Seething with black humor and adolescent anger at the adult world and its brutal absurdities, “Milkman” wedges itself too deeply in middle sister’s psyche to resemble a wandering city novel like “Ulysses.” Instead, the way that Burns’s clauses trace the switchbacking self-consciousness of social life in her community recalls the mental torments that often seize David Foster Wallace’s characters: “Just as most people here chose not to say what they meant in order to protect themselves, they could also, at certain moments when they knew their mind was being read, learn to present their topmost mental level to those who were reading it whilst in the undergrowth of their consciousness, inform themselves privately of what their true thinking was about.” A novelist can get lost in such labyrinths, but the saving grace of “Milkman” is a tensile story line involving the title character, a forty-one-year-old married local who’s reputed to be a major player in the paramilitary groups. He starts turning up when middle sister is walking (and reading) or running in the park. He offers her rides, displays detailed knowledge of her routine, and eventually begins to make conversation by suggesting that maybe-boyfriend might have an unfortunate run-in with a car bomb in the near future.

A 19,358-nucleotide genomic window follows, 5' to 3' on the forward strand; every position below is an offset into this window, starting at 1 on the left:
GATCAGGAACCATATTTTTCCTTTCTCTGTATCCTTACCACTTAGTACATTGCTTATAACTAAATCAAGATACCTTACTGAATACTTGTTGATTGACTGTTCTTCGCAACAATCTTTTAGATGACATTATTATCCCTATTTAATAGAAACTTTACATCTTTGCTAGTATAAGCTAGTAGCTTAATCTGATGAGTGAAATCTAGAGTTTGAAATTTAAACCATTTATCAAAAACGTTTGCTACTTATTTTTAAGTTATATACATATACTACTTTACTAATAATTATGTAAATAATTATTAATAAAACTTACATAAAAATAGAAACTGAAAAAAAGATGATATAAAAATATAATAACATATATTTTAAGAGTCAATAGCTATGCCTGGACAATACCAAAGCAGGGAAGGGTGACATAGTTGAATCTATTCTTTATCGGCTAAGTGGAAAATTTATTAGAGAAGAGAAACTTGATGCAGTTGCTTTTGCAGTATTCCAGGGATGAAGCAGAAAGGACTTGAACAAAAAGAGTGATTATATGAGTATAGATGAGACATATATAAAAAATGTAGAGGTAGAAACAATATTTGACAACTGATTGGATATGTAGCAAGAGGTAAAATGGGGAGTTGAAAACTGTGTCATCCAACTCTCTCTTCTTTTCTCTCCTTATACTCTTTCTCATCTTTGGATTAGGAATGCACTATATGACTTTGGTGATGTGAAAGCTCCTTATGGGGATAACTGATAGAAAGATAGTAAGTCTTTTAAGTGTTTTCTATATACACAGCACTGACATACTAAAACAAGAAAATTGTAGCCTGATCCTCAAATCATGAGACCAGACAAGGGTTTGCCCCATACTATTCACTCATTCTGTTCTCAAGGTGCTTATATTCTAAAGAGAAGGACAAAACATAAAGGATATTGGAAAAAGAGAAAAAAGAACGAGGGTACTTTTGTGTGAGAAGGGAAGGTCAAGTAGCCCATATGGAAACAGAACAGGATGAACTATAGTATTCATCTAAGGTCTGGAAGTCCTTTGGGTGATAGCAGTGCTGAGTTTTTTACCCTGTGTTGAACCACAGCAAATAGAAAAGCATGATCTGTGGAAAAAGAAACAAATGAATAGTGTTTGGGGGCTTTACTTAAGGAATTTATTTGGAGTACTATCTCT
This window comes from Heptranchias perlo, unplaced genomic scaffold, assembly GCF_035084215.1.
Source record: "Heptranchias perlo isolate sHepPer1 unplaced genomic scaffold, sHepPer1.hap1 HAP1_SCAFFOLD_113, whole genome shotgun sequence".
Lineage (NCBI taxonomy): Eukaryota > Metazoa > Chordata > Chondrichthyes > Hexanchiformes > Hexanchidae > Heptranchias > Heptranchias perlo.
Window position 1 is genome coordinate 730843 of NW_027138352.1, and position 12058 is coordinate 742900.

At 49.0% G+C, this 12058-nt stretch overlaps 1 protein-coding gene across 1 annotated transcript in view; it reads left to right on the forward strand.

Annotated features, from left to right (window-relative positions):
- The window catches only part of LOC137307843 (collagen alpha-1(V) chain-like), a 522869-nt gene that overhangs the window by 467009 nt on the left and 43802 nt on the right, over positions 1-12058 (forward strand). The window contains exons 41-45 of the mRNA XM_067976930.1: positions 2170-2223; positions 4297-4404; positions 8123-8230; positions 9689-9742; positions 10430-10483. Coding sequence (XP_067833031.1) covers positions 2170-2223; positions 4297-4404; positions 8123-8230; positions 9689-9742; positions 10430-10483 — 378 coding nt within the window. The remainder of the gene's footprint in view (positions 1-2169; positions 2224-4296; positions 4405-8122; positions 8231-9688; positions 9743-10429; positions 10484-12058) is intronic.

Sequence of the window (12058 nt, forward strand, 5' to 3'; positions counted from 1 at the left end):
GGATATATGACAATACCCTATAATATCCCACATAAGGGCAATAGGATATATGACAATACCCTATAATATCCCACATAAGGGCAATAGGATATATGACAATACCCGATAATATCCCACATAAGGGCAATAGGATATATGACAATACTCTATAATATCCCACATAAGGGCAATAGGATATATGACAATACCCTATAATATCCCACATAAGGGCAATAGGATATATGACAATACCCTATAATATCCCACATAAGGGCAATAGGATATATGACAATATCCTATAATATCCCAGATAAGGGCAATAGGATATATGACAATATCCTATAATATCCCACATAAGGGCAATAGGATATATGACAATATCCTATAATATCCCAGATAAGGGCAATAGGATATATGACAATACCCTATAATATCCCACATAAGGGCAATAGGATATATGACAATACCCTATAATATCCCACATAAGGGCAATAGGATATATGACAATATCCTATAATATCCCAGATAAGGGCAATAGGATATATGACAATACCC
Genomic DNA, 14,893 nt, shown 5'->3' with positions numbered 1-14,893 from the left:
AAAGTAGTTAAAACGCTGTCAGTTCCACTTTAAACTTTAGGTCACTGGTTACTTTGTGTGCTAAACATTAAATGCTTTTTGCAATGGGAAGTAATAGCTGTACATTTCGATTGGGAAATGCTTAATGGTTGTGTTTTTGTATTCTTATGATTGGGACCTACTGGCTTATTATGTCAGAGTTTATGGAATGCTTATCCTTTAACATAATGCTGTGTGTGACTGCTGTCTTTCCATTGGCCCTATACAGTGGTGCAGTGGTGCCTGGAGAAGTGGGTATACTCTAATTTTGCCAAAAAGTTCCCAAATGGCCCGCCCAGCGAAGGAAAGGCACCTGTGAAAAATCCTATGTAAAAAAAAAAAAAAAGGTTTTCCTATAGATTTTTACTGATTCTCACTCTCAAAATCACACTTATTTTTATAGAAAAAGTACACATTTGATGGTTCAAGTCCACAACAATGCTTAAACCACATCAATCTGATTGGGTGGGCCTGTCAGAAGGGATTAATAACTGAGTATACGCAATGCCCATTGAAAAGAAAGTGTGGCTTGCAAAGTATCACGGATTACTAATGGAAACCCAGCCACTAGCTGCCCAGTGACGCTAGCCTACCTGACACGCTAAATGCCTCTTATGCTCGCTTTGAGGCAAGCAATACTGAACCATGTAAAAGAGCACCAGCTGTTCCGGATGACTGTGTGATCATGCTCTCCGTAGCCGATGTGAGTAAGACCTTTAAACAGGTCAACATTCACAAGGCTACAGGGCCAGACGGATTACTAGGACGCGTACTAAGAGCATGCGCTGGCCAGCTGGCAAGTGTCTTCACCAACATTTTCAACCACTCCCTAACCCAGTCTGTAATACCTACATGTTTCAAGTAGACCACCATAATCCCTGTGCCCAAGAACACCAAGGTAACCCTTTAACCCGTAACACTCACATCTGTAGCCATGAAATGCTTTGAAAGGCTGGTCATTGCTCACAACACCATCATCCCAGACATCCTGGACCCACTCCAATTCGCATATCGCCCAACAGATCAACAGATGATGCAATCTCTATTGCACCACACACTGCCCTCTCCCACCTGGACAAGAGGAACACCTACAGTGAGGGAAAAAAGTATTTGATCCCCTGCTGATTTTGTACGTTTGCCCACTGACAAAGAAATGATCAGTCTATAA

The source of this man’s moniker baffles middle sister: “He wasn’t our milkman. I don’t think he was anybody’s. He didn’t take milk orders. There was no milk about him.” Soon she realizes that he intends to take complete possession of her. The sinister delicacy of this campaign—the milkman never touches her and rarely looks directly at her during their encounters—weaves through the novel, keeping it from meandering too far off into its narrative byways. Middle sister’s perspective makes the milkman’s “encroachment” seem terrifying, implacable, and yet frustratingly foggy. In her “hair-trigger society,” she explains, “if no physically violent touch was being laid upon you, and no outright verbal insults were being levelled at you, and no taunting looks in the vicinity either, then nothing was happening, so how could you be under attack from something that wasn’t there?” As far as the neighborhood scandalmongers are concerned, however, she’s been spotted talking to him in the street once or twice and must therefore already be his mistress. Everyone in the novel seems intent on wearing middle sister down, jamming her into a mold that makes more sense to the community—I.R.A. moll, adulterous hussy—than does a girl who reads while she walks. Her response is to clam up, presenting “a terminal face—nothing in it, nothing behind it, a well-turned-out nothing” that “I thought would bemuse the gossips, confound them.”